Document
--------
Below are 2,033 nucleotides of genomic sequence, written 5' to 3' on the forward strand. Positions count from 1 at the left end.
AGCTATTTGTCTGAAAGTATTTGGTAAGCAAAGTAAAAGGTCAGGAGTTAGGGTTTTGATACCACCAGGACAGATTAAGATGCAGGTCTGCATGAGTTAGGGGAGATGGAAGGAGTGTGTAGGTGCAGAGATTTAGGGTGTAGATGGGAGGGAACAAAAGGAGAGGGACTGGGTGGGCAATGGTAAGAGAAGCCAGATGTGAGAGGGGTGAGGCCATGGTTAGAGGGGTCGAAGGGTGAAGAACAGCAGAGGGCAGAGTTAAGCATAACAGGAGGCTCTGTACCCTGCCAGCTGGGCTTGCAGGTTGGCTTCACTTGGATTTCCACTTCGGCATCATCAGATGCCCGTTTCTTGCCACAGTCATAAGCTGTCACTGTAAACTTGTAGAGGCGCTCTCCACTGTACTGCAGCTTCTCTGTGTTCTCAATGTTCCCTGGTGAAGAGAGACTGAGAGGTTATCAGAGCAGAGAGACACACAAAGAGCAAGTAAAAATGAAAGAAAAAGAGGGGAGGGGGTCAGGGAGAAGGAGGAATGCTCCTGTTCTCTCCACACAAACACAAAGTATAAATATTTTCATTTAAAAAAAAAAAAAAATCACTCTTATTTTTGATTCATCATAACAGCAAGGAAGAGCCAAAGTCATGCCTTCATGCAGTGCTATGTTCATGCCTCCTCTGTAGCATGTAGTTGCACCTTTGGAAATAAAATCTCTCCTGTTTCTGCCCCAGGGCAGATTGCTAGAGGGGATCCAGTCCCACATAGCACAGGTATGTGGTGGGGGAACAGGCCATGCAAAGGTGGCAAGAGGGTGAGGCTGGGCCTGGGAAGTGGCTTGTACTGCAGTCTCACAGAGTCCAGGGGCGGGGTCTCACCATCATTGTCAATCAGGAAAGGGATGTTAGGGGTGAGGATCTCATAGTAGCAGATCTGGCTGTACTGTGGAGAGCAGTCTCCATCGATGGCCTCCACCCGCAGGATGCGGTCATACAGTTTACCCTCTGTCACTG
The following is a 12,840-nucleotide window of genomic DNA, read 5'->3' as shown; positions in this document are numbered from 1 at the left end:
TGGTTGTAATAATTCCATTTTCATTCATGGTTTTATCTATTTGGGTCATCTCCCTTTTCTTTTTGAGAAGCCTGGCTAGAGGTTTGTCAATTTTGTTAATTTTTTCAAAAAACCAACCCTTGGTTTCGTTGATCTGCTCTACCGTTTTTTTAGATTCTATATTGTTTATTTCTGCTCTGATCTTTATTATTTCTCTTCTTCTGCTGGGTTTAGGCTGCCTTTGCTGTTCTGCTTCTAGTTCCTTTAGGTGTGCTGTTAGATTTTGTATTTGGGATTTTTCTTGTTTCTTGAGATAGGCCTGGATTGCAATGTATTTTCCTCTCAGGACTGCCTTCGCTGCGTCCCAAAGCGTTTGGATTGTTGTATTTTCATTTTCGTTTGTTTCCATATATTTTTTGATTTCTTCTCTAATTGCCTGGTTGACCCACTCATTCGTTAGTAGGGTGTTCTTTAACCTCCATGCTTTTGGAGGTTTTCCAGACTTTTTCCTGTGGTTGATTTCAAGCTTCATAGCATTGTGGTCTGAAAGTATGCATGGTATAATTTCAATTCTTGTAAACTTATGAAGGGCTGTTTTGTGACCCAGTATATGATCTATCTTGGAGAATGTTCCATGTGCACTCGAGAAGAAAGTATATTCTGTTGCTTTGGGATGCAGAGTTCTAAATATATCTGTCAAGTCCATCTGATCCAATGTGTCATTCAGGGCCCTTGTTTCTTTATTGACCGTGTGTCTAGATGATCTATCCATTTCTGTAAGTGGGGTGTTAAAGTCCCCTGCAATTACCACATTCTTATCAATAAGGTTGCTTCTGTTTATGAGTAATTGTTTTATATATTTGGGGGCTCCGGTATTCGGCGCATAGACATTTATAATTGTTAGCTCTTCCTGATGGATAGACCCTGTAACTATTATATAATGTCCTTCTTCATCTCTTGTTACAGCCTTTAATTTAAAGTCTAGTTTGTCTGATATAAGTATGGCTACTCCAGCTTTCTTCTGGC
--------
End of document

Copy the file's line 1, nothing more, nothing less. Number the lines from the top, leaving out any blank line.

Below are 2,033 nucleotides of genomic sequence, written 5' to 3' on the forward strand. Positions count from 1 at the left end.